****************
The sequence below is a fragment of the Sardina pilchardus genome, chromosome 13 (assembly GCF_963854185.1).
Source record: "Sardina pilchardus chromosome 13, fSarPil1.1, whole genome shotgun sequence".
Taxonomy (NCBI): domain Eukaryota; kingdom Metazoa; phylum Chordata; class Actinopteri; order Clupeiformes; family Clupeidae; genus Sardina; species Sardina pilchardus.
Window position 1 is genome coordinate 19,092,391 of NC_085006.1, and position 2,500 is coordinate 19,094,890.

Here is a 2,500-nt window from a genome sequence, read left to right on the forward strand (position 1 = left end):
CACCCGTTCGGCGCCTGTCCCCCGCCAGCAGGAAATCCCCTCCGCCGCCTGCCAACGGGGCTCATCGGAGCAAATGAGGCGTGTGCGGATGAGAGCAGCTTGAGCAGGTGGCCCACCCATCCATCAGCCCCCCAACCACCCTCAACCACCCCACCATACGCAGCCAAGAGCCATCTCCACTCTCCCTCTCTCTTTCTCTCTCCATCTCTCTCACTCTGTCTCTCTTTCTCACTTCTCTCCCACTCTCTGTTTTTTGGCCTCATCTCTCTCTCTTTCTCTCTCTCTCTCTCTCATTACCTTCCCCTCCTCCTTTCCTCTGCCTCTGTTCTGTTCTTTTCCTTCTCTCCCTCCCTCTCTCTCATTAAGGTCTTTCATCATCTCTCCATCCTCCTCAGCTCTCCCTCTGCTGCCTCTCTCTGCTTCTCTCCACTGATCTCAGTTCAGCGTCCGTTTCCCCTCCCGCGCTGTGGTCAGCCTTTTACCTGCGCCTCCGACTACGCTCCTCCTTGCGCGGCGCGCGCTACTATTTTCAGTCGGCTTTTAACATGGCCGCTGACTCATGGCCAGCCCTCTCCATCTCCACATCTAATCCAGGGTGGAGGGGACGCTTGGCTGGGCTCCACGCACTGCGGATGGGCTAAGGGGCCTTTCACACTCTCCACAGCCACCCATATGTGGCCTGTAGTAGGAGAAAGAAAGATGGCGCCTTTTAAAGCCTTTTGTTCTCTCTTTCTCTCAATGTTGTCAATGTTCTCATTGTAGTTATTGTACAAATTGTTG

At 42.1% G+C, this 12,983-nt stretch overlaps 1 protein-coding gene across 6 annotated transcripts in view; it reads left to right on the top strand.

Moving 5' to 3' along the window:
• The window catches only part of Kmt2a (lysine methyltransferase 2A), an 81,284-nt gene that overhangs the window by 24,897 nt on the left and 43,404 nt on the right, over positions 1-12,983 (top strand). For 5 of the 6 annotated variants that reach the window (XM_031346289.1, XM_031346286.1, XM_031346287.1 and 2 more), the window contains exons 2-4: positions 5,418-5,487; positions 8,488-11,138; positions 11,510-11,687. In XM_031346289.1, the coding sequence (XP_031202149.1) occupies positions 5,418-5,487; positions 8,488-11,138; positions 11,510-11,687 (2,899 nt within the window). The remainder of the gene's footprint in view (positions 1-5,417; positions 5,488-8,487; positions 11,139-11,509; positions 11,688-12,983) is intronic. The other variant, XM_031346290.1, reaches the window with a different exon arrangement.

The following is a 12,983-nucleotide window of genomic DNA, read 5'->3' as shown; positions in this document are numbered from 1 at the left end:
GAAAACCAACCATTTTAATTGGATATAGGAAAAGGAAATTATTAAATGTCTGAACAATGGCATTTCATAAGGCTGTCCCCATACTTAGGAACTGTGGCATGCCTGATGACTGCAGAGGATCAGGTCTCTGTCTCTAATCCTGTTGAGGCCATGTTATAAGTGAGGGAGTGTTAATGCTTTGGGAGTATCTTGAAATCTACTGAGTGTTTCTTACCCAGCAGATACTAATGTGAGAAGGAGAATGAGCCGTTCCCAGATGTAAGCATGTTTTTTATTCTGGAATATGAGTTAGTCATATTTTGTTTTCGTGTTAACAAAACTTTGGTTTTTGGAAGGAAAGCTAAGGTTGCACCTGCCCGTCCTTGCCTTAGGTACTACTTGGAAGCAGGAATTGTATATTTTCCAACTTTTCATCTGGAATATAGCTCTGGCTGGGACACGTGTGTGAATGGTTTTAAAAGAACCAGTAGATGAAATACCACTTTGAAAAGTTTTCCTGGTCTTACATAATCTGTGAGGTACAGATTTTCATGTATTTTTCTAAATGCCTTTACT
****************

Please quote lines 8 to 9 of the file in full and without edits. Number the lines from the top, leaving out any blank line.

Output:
Moving 5' to 3' along the window:
• The window catches only part of Kmt2a (lysine methyltransferase 2A), an 81,284-nt gene that overhangs the window by 24,897 nt on the left and 43,404 nt on the right, over positions 1-12,983 (top strand). For 5 of the 6 annotated variants that reach the window (XM_031346289.1, XM_031346286.1, XM_031346287.1 and 2 more), the window contains exons 2-4: positions 5,418-5,487; positions 8,488-11,138; positions 11,510-11,687. In XM_031346289.1, the coding sequence (XP_031202149.1) occupies positions 5,418-5,487; positions 8,488-11,138; positions 11,510-11,687 (2,899 nt within the window). The remainder of the gene's footprint in view (positions 1-5,417; positions 5,488-8,487; positions 11,139-11,509; positions 11,688-12,983) is intronic. The other variant, XM_031346290.1, reaches the window with a different exon arrangement.